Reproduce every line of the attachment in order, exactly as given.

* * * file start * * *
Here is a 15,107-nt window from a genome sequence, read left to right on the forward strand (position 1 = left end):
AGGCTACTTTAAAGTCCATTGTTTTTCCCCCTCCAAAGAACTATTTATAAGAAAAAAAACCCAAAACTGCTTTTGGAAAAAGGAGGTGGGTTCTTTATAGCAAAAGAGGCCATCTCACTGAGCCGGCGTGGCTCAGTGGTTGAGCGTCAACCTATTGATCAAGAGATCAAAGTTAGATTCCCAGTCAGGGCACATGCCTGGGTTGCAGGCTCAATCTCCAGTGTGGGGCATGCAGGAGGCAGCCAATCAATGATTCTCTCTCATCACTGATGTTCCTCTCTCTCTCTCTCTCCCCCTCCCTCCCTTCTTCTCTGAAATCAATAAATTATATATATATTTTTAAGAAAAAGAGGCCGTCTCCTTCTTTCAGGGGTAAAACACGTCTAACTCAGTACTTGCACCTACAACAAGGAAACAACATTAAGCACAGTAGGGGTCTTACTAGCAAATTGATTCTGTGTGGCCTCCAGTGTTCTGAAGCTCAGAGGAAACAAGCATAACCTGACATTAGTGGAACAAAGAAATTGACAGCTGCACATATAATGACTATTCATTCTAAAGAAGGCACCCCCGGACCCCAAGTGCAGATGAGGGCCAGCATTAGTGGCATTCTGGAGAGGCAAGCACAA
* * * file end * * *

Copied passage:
Here is a 15,107-nt window from a genome sequence, read left to right on the forward strand (position 1 = left end):
AGGCTACTTTAAAGTCCATTGTTTTTCCCCCTCCAAAGAACTATTTATAAGAAAAAAAACCCAAAACTGCTTTTGGAAAAAGGAGGTGGGTTCTTTATAGCAAAAGAGGCCATCTCACTGAGCCGGCGTGGCTCAGTGGTTGAGCGTCAACCTATTGATCAAGAGATCAAAGTTAGATTCCCAGTCAGGGCACATGCCTGGGTTGCAGGCTCAATCTCCAGTGTGGGGCATGCAGGAGGCAGCCAATCAATGATTCTCTCTCATCACTGATGTTCCTCTCTCTCTCTCTCTCCCCCTCCCTCCCTTCTTCTCTGAAATCAATAAATTATATATATATTTTTAAGAAAAAGAGGCCGTCTCCTTCTTTCAGGGGTAAAACACGTCTAACTCAGTACTTGCACCTACAACAAGGAAACAACATTAAGCACAGTAGGGGTCTTACTAGCAAATTGATTCTGTGTGGCCTCCAGTGTTCTGAAGCTCAGAGGAAACAAGCATAACCTGACATTAGTGGAACAAAGAAATTGACAGCTGCACATATAATGACTATTCATTCTAAAGAAGGCACCCCCGGACCCCAAGTGCAGATGAGGGCCAGCATTAGTGGCATTCTGGAGAGGCAAGCACAA